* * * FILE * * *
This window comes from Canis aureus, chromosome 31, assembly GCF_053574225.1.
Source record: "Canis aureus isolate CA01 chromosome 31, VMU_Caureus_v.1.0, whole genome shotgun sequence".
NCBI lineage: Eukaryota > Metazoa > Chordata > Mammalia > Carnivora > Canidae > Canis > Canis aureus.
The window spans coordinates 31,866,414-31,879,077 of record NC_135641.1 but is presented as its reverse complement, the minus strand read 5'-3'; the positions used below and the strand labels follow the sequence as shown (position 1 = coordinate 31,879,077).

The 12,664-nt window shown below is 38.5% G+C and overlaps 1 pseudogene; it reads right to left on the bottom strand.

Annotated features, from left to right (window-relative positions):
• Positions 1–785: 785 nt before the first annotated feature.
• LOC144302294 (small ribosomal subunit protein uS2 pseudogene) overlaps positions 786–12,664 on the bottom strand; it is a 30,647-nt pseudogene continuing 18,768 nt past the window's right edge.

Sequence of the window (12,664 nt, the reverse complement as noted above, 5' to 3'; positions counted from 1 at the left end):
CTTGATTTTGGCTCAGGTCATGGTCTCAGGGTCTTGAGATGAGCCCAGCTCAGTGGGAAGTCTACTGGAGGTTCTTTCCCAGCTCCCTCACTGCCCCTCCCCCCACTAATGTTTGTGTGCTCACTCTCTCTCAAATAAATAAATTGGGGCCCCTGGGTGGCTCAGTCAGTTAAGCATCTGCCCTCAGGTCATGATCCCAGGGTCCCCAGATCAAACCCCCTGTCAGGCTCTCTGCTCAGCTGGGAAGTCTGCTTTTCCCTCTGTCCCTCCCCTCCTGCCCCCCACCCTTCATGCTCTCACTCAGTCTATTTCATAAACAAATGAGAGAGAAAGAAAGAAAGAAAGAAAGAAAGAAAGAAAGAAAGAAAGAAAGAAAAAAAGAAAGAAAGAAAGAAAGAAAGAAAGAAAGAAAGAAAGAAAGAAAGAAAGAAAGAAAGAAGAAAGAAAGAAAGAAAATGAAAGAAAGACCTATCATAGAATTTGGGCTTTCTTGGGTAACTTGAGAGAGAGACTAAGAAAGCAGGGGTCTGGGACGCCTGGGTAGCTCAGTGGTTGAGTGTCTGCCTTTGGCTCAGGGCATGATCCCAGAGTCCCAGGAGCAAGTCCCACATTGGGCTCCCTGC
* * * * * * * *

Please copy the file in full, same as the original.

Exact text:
This window comes from Canis aureus, chromosome 31, assembly GCF_053574225.1.
Source record: "Canis aureus isolate CA01 chromosome 31, VMU_Caureus_v.1.0, whole genome shotgun sequence".
NCBI lineage: Eukaryota > Metazoa > Chordata > Mammalia > Carnivora > Canidae > Canis > Canis aureus.
The window spans coordinates 31,866,414-31,879,077 of record NC_135641.1 but is presented as its reverse complement, the minus strand read 5'-3'; the positions used below and the strand labels follow the sequence as shown (position 1 = coordinate 31,879,077).

The 12,664-nt window shown below is 38.5% G+C and overlaps 1 pseudogene; it reads right to left on the bottom strand.

Annotated features, from left to right (window-relative positions):
• Positions 1–785: 785 nt before the first annotated feature.
• LOC144302294 (small ribosomal subunit protein uS2 pseudogene) overlaps positions 786–12,664 on the bottom strand; it is a 30,647-nt pseudogene continuing 18,768 nt past the window's right edge.

Sequence of the window (12,664 nt, the reverse complement as noted above, 5' to 3'; positions counted from 1 at the left end):
CTTGATTTTGGCTCAGGTCATGGTCTCAGGGTCTTGAGATGAGCCCAGCTCAGTGGGAAGTCTACTGGAGGTTCTTTCCCAGCTCCCTCACTGCCCCTCCCCCCACTAATGTTTGTGTGCTCACTCTCTCTCAAATAAATAAATTGGGGCCCCTGGGTGGCTCAGTCAGTTAAGCATCTGCCCTCAGGTCATGATCCCAGGGTCCCCAGATCAAACCCCCTGTCAGGCTCTCTGCTCAGCTGGGAAGTCTGCTTTTCCCTCTGTCCCTCCCCTCCTGCCCCCCACCCTTCATGCTCTCACTCAGTCTATTTCATAAACAAATGAGAGAGAAAGAAAGAAAGAAAGAAAGAAAGAAAGAAAGAAAGAAAGAAAGAAAAAAAGAAAGAAAGAAAGAAAGAAAGAAAGAAAGAAAGAAAGAAAGAAAGAAAGAAAGAAAGAAGAAAGAAAGAAAGAAAATGAAAGAAAGACCTATCATAGAATTTGGGCTTTCTTGGGTAACTTGAGAGAGAGACTAAGAAAGCAGGGGTCTGGGACGCCTGGGTAGCTCAGTGGTTGAGTGTCTGCCTTTGGCTCAGGGCATGATCCCAGAGTCCCAGGAGCAAGTCCCACATTGGGCTCCCTGC